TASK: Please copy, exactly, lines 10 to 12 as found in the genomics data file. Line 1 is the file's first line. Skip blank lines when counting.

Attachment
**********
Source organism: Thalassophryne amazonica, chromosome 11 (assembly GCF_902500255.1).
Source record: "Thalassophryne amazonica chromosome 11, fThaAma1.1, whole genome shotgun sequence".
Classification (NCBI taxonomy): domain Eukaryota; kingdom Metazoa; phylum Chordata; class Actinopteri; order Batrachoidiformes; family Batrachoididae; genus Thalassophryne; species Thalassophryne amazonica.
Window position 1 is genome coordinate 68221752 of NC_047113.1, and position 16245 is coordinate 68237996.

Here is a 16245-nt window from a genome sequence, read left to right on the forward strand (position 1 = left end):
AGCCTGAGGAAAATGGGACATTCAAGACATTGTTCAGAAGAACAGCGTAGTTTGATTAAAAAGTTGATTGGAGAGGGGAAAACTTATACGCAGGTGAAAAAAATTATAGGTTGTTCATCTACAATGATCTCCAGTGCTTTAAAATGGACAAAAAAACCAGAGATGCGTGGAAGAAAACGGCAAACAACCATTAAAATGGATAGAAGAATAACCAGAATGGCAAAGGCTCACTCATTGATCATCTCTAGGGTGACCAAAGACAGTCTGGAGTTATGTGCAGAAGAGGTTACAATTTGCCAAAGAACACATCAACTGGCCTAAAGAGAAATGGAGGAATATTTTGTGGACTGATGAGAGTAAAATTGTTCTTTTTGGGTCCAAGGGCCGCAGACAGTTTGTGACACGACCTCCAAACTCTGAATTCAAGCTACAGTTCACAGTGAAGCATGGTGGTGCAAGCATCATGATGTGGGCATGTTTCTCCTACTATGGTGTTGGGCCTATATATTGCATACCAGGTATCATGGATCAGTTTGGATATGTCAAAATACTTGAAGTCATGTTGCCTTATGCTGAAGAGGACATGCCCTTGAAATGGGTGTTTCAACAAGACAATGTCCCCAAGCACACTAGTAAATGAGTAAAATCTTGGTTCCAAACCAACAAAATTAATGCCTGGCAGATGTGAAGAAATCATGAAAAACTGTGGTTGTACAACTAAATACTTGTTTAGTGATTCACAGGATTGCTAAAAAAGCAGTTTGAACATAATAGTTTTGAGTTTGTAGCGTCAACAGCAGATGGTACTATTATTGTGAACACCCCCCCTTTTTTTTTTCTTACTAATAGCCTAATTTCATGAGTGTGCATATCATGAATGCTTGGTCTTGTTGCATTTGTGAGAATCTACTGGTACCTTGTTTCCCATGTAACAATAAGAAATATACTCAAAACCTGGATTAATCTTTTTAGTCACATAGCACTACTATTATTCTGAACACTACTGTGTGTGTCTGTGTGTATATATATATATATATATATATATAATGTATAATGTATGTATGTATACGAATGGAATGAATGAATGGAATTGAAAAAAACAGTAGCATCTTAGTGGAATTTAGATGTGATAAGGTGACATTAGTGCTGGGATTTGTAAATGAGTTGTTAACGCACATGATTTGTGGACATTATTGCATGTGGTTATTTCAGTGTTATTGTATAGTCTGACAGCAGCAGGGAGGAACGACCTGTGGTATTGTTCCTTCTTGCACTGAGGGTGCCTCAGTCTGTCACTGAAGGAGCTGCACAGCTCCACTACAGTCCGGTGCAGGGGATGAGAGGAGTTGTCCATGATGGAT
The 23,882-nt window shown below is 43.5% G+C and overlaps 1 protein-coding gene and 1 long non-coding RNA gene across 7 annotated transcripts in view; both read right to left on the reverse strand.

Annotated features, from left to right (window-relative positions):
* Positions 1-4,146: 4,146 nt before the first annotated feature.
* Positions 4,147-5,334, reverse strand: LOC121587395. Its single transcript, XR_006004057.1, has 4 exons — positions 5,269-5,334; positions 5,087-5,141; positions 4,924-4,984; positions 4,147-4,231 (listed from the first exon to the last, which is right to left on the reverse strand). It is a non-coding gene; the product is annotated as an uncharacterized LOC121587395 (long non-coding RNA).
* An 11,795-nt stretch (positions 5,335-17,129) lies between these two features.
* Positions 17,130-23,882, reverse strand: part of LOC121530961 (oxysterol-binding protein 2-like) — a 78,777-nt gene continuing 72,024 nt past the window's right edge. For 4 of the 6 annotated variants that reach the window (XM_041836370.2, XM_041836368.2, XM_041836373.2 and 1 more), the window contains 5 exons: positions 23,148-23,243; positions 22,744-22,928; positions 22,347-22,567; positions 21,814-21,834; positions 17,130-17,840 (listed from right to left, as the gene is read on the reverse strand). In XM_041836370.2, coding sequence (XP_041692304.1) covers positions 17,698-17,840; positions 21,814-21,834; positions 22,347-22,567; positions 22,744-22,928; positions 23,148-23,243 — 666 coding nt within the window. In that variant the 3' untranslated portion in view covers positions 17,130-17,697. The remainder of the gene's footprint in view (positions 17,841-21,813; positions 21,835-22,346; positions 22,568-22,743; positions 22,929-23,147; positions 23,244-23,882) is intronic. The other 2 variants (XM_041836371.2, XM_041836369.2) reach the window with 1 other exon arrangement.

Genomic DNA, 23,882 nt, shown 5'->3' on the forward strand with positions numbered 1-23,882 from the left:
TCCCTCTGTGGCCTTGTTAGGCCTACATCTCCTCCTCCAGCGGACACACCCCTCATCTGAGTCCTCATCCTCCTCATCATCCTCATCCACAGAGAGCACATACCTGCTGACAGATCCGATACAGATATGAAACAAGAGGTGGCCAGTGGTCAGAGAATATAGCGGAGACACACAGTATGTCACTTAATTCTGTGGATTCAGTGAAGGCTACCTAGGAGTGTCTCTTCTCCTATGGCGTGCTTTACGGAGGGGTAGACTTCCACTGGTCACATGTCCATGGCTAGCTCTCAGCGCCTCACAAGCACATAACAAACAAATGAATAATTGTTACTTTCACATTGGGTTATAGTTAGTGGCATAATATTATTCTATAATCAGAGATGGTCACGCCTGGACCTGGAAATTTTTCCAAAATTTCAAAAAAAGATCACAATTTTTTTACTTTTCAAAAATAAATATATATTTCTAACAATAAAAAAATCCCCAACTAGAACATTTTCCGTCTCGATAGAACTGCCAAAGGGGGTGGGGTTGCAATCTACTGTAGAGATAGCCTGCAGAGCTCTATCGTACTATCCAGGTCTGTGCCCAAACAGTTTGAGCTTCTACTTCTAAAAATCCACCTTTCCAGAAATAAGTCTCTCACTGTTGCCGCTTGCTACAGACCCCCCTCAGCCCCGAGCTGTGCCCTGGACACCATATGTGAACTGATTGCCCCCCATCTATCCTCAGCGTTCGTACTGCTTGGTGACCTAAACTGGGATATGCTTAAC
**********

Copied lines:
* Positions 4,147-5,334, reverse strand: LOC121587395. Its single transcript, XR_006004057.1, has 4 exons — positions 5,269-5,334; positions 5,087-5,141; positions 4,924-4,984; positions 4,147-4,231 (listed from the first exon to the last, which is right to left on the reverse strand). It is a non-coding gene; the product is annotated as an uncharacterized LOC121587395 (long non-coding RNA).
* An 11,795-nt stretch (positions 5,335-17,129) lies between these two features.
* Positions 17,130-23,882, reverse strand: part of LOC121530961 (oxysterol-binding protein 2-like) — a 78,777-nt gene continuing 72,024 nt past the window's right edge. For 4 of the 6 annotated variants that reach the window (XM_041836370.2, XM_041836368.2, XM_041836373.2 and 1 more), the window contains 5 exons: positions 23,148-23,243; positions 22,744-22,928; positions 22,347-22,567; positions 21,814-21,834; positions 17,130-17,840 (listed from right to left, as the gene is read on the reverse strand). In XM_041836370.2, coding sequence (XP_041692304.1) covers positions 17,698-17,840; positions 21,814-21,834; positions 22,347-22,567; positions 22,744-22,928; positions 23,148-23,243 — 666 coding nt within the window. In that variant the 3' untranslated portion in view covers positions 17,130-17,697. The remainder of the gene's footprint in view (positions 17,841-21,813; positions 21,835-22,346; positions 22,568-22,743; positions 22,929-23,147; positions 23,244-23,882) is intronic. The other 2 variants (XM_041836371.2, XM_041836369.2) reach the window with 1 other exon arrangement.